Virginia Democrats try to thread the needle on crisis
RICHMOND, Va. — Confronted with a triple threat to the party’s top ranks, Virginia Democrats are trying to thread the needle, demanding anew that Gov. Ralph Northam resign but giving the benefit of the doubt — for the time being — to the lieutenant governor and attorney general.
Key Democratic groups began weighing in late Thursday after the widening crisis rendered them practically speechless for a day. Northam and Attorney General Mark Herring have admitted wearing blackface as young men in the 1980s, while Lt. Gov. Justin Fairfax is accused of sexually assaulting a woman 15 years ago, an allegation he denies.
“We’ll have our say; I’m confident in the truth,” Fairfax said Friday when asked what message he had for Virginia. He made the remarks to journalists lining a Capitol hallway as he went to preside over the state Senate.
The previous night, the Virginia legislature’s Black Caucus issued a statement acknowledging the seriousness of all three controversies but added: “Our responses to each, however, must be based on their individual facts and circumstances.”
Although the Democratic Party has taken almost a zero-tolerance approach to misconduct among its members in this #MeToo era, a housecleaning in Virginia could be costly: If all three Democrats resigned, Republican House Speaker Kirk Cox would become governor.
In a positive sign for Northam, a lawmaker from Virginia’s Democratic-leaning D.C. suburbs said Friday he won’t call on the besieged governor to resign.
“I will not request the Governor’s resignation,” State Sen. Chap Petersen, a Democrat, said in a statement. “Nor will I request any other official to resign until it is obvious that they have committed a crime in office or their ability to serve is irredeemably compromised.”
Also Friday, Northam retweeted a photo of himself talking with the leader of a Virginia-based national advocacy group for black farmers, thanking him for the meeting. John W. Boyd Jr., the president of the National Black Farmers Association, said in his own tweet that he had pledged Northam his support “and urged him NOT to step down.”
However, other Democrats maintained their condemnation of Northam. Sen. Cory Booker of New Jersey, a 2020 presidential hopeful, said Friday that he still thinks Northam should step down.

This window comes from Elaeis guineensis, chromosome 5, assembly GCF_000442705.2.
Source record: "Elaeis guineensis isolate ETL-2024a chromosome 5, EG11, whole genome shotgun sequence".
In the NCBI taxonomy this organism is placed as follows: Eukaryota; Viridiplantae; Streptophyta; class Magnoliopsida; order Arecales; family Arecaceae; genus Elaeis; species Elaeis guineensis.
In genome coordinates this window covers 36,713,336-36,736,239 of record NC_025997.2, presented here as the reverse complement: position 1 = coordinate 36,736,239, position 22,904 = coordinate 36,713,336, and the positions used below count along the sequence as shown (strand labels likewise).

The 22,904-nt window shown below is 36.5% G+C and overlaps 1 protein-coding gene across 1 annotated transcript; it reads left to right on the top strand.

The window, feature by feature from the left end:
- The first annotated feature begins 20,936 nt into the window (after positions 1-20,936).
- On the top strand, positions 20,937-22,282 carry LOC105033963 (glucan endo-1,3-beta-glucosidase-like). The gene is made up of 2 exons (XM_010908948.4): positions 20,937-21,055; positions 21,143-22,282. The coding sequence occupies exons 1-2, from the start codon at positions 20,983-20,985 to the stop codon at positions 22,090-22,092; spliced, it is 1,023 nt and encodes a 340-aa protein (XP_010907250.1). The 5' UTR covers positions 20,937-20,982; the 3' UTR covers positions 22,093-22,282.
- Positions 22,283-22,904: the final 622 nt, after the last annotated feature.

“I think it dredges up very hurtful, painful things from the past. … I think he’s betrayed the public trust, and he should resign,” Booker said during an appearance in Iowa.
In their statements Thursday, the Black Caucus and Democratic congressional delegation also reiterated their calls for the governor to step down, and the state House Democrats — who also previously called for Northam’s resignation — said they remain disappointed in him.
As for Herring, the congressional delegation cited his personal apologies and “in-depth discussions” with Virginia leaders in explaining why they were responding differently to his blackface admission.
“The attorney general has earnestly reached out to each of us to apologize and express his deep remorse,” said a statement by Virginia’s two U.S. senators and seven Democratic members of Congress.
Regarding the accusation against Fairfax, the black lawmakers said the sexual assault allegation against him must be “thoroughly investigated by the appropriate agencies.” The House Democrats said they would “continue to monitor” the accusation, while the congressional delegation said it respects “the right of women to come forward and be heard.”
If Fairfax ascends to the top office, he would be Virginia’s second black governor.
A California college professor has said Fairfax forced her to perform oral sex on him at a hotel in 2004 during the Democratic National Convention in Boston. Fairfax has cast the allegations as a political smear.
The district attorney’s office in Boston declined to say whether it is investigating. Under Massachusetts law, the statute of limitations is 15 years for rape and several related crimes, an interval that would expire this summer for the woman’s accusation.
Northam, 59, has been under fire for a week over a photo in his 1984 medical school yearbook that showed someone in blackface and another person in a Ku Klux Klan hood and robe.
He at first admitted he was in the picture, then denied it a day later, but acknowledged he once blackened his face with shoe polish to imitate Michael Jackson for a dance contest in 1984.
His critics have faulted him for both his handling of the picture and his blackface admission.
Virginia Democrats fear the crises could jeopardize their chances of taking control of the GOP-dominated legislature this year after big gains in 2017.